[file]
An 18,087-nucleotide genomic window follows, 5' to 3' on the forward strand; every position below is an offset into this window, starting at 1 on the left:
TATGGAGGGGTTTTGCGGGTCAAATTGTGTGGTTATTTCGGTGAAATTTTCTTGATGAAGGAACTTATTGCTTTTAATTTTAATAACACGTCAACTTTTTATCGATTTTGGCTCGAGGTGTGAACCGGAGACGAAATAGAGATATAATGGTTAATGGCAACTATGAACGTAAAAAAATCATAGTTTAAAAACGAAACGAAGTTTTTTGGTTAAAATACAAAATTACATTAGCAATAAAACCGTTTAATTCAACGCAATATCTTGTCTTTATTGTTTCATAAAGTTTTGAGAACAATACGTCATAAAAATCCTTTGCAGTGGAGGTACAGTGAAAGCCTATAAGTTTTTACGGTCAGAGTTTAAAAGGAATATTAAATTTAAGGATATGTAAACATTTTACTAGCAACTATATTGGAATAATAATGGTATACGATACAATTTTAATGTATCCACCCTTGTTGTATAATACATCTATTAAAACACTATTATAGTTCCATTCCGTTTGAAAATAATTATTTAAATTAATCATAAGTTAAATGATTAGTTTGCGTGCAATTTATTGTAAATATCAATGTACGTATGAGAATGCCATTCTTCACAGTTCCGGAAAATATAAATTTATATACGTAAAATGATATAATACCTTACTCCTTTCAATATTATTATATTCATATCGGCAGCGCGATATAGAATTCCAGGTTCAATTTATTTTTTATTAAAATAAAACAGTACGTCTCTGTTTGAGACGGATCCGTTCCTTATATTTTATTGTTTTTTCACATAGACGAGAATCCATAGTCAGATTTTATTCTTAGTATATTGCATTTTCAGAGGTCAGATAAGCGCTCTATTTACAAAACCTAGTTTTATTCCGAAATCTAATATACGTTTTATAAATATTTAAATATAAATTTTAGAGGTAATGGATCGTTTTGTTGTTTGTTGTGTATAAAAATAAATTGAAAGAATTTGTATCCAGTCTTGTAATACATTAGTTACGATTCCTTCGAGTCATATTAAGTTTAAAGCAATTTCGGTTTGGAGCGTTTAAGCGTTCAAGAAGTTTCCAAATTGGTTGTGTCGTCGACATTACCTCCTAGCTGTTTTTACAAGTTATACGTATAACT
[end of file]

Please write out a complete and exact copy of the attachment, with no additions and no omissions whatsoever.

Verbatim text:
An 18,087-nucleotide genomic window follows, 5' to 3' on the forward strand; every position below is an offset into this window, starting at 1 on the left:
TATGGAGGGGTTTTGCGGGTCAAATTGTGTGGTTATTTCGGTGAAATTTTCTTGATGAAGGAACTTATTGCTTTTAATTTTAATAACACGTCAACTTTTTATCGATTTTGGCTCGAGGTGTGAACCGGAGACGAAATAGAGATATAATGGTTAATGGCAACTATGAACGTAAAAAAATCATAGTTTAAAAACGAAACGAAGTTTTTTGGTTAAAATACAAAATTACATTAGCAATAAAACCGTTTAATTCAACGCAATATCTTGTCTTTATTGTTTCATAAAGTTTTGAGAACAATACGTCATAAAAATCCTTTGCAGTGGAGGTACAGTGAAAGCCTATAAGTTTTTACGGTCAGAGTTTAAAAGGAATATTAAATTTAAGGATATGTAAACATTTTACTAGCAACTATATTGGAATAATAATGGTATACGATACAATTTTAATGTATCCACCCTTGTTGTATAATACATCTATTAAAACACTATTATAGTTCCATTCCGTTTGAAAATAATTATTTAAATTAATCATAAGTTAAATGATTAGTTTGCGTGCAATTTATTGTAAATATCAATGTACGTATGAGAATGCCATTCTTCACAGTTCCGGAAAATATAAATTTATATACGTAAAATGATATAATACCTTACTCCTTTCAATATTATTATATTCATATCGGCAGCGCGATATAGAATTCCAGGTTCAATTTATTTTTTATTAAAATAAAACAGTACGTCTCTGTTTGAGACGGATCCGTTCCTTATATTTTATTGTTTTTTCACATAGACGAGAATCCATAGTCAGATTTTATTCTTAGTATATTGCATTTTCAGAGGTCAGATAAGCGCTCTATTTACAAAACCTAGTTTTATTCCGAAATCTAATATACGTTTTATAAATATTTAAATATAAATTTTAGAGGTAATGGATCGTTTTGTTGTTTGTTGTGTATAAAAATAAATTGAAAGAATTTGTATCCAGTCTTGTAATACATTAGTTACGATTCCTTCGAGTCATATTAAGTTTAAAGCAATTTCGGTTTGGAGCGTTTAAGCGTTCAAGAAGTTTCCAAATTGGTTGTGTCGTCGACATTACCTCCTAGCTGTTTTTACAAGTTATACGTATAACT